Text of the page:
difference between and Â using -'java,syntax,operators'

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`>>`

is arithmetic shift right, `>>>`

is logical shift right.

In an arithmetic shift, the sign bit is extended to preserve the signedness of the number.

For example: -2 represented in 8 bits would be `11111110`

(because the most significant bit has negative weight). Shifting it right one bit using arithmetic shift would give you `11111111`

, or -1. Logical right shift, however, does not care that the value could possibly represent a number; it simply moves everything to the right and fills in from the left with 0s. Shifting our -2 right one bit using logical shift would give `01111111`

.

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They are both right-shift, but `>>>`

is `unsigned`

From the documentation:

The unsigned right shift operator ">>>" shifts a zero into the leftmost position, while the leftmost position after ">>" depends on sign extension.

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`>>>`

is unsigned-shift; it'll insert 0. `>>`

is signed, and will extend the sign bit.

The shift operators include left shift

`<<`

, signed right shift`>>`

, and unsigned right shift`>>>`

.The value of

`n>>s`

is`n`

right-shifted`s`

bit positions withsign-extension.The value of

`n>>>s`

is`n`

right-shifted`s`

bit positions withzero-extension.

```
System.out.println(Integer.toBinaryString(-1));
// prints "11111111111111111111111111111111"
System.out.println(Integer.toBinaryString(-1 >> 16));
// prints "11111111111111111111111111111111"
System.out.println(Integer.toBinaryString(-1 >>> 16));
// prints "1111111111111111"
```

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`1 >>> 32 == 1`

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Read more about Bitwise and Bit Shift Operators

```
>> Signed right shift
>>> Unsigned right shift
```

The bit pattern is given by the left-hand operand, and the number of positions to shift by the right-hand operand. The unsigned right shift operator `>>>`

*shifts a zero into the leftmost position*,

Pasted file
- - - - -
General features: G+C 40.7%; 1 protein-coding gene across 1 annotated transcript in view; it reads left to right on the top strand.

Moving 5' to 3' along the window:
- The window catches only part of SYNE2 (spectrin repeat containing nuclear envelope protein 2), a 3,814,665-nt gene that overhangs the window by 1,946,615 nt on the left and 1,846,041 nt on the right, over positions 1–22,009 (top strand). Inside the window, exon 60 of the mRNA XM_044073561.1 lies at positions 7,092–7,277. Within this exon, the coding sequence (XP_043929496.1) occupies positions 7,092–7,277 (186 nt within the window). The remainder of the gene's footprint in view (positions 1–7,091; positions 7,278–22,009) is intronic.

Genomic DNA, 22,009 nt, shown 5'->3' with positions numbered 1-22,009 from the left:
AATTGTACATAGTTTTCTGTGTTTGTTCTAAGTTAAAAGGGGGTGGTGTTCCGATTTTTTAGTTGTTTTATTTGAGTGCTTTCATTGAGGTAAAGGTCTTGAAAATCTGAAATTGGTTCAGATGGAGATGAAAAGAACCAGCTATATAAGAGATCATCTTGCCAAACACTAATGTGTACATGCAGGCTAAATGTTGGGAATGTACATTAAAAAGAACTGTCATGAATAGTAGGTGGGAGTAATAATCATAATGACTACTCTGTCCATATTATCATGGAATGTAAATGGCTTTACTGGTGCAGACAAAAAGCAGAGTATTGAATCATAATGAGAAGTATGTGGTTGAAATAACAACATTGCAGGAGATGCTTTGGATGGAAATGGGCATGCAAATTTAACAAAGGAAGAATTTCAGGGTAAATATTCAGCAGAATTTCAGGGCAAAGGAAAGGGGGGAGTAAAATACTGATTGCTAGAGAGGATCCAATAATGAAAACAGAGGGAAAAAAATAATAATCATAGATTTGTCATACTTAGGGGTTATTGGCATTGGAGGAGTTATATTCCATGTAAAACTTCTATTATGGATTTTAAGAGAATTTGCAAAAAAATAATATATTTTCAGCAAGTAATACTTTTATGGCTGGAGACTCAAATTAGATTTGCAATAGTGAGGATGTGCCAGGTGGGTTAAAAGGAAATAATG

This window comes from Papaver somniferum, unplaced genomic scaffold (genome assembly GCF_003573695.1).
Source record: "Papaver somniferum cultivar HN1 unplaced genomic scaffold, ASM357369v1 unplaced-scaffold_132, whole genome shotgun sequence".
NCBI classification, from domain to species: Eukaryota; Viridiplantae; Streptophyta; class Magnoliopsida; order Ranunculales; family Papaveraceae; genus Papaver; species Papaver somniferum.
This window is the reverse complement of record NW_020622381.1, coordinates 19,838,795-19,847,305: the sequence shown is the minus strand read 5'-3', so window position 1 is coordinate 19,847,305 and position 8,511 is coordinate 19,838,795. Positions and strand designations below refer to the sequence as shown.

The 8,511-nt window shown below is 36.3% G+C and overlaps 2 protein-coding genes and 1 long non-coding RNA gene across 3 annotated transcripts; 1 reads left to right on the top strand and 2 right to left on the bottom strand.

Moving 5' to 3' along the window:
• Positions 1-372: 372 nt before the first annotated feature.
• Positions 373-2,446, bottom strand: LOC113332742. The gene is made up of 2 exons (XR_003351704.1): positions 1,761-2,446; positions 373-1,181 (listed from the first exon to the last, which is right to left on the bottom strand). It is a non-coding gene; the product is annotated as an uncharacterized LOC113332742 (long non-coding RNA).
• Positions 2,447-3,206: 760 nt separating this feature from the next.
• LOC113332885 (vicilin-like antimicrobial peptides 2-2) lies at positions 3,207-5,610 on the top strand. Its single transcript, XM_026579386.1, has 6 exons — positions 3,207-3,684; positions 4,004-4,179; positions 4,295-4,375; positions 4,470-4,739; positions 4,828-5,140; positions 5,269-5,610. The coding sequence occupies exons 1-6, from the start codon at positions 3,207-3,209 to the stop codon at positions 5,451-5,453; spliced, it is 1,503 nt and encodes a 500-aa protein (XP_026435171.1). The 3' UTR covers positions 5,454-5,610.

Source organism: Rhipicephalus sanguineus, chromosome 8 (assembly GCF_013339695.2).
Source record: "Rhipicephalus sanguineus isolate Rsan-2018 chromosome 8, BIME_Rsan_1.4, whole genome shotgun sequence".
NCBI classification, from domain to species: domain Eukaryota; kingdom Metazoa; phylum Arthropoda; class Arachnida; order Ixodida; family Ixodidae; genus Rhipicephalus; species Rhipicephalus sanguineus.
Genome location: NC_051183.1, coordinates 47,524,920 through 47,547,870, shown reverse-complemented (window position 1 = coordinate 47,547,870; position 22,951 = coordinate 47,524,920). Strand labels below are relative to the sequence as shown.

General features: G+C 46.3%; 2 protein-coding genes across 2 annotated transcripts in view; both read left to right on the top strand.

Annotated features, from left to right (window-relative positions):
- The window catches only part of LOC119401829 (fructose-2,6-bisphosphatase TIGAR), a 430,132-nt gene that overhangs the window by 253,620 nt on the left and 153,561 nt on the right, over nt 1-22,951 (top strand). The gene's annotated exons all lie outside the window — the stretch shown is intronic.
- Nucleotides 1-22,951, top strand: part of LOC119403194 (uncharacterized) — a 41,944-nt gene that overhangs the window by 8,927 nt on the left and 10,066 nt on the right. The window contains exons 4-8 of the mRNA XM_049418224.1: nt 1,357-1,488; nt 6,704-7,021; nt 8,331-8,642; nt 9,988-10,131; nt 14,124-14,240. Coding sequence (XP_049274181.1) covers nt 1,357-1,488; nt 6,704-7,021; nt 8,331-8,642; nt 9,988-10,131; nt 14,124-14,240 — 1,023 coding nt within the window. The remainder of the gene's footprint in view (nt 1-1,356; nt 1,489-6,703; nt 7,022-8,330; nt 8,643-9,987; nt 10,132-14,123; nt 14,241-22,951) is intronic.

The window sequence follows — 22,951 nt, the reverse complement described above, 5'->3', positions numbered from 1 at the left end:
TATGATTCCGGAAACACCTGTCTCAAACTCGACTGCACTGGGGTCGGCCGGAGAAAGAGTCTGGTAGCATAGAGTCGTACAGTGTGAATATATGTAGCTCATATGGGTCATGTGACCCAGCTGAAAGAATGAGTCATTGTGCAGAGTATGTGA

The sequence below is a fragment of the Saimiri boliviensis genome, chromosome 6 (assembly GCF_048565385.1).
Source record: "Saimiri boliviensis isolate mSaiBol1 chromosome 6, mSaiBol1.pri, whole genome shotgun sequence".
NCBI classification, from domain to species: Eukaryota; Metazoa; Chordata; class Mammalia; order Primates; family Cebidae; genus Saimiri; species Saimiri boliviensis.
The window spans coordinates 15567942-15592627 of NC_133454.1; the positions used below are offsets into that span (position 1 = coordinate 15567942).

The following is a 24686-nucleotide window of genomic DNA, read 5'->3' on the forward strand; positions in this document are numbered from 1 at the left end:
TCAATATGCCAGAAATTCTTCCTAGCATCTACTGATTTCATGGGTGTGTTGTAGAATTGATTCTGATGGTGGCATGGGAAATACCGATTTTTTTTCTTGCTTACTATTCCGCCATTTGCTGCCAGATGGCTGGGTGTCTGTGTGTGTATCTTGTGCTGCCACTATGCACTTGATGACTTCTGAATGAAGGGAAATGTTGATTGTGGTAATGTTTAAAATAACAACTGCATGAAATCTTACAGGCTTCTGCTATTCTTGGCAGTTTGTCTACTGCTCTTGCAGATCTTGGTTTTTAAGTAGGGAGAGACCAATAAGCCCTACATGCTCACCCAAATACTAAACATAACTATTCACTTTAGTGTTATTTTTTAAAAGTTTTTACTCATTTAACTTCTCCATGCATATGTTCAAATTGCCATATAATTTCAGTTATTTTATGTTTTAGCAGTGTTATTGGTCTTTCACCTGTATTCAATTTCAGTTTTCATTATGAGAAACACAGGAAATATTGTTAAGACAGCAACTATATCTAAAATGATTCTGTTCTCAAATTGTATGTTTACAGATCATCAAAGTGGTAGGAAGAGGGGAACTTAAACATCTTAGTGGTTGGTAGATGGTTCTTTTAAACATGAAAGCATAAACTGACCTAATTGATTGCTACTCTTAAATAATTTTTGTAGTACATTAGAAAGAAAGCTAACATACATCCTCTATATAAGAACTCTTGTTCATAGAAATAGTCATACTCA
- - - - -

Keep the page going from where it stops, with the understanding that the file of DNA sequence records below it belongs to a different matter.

while the leftmost position after `>>`

depends on sign extension.

In simple words `>>>`

always *shifts a zero into the leftmost position* whereas

`>>`

shifts based on sign of the number i.e. 1 for negative number and 0 for positive number.For example try with negative as well as positive numbers.

```
int c = -153;
System.out.printf("%32s%n",Integer.toBinaryString(c >>= 2));
System.out.printf("%32s%n",Integer.toBinaryString(c <<= 2));
System.out.printf("%32s%n",Integer.toBinaryString(c >>>= 2));
System.out.println(Integer.toBinaryString(c <<= 2));
System.out.println();
c = 153;
System.out.printf("%32s%n",Integer.toBinaryString(c >>= 2));
System.out.printf("%32s%n",Integer.toBinaryString(c <<= 2));
System.out.printf("%32s%n",Integer.toBinaryString(c >>>= 2));
System.out.printf("%32s%n",Integer.toBinaryString(c <<= 2));
```

output:

```
11111111111111111111111111011001
11111111111111111111111101100100
111111111111111111111111011001
11111111111111111111111101100100
100110
10011000
100110
10011000
```

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The right shift logical operator (`>>> N`

) shifts bits to the right by N positions, discarding the sign bit and padding the N left-most bits with 0's. For example:

```
-1 (in 32-bit): 11111111111111111111111111111111
```

after a `>>> 1`

operation becomes:

```
2147483647: 01111111111111111111111111111111
```

The right shift arithmetic operator (`>> N`

) also shifts bits to the right by N positions, but preserves the sign bit and pads the N left-most bits with 1's. For example:

```
-2 (in 32-bit): 11111111111111111111111111111110
```

after a `>> 1`

operation becomes:

```
-1: 11111111111111111111111111111111
```

...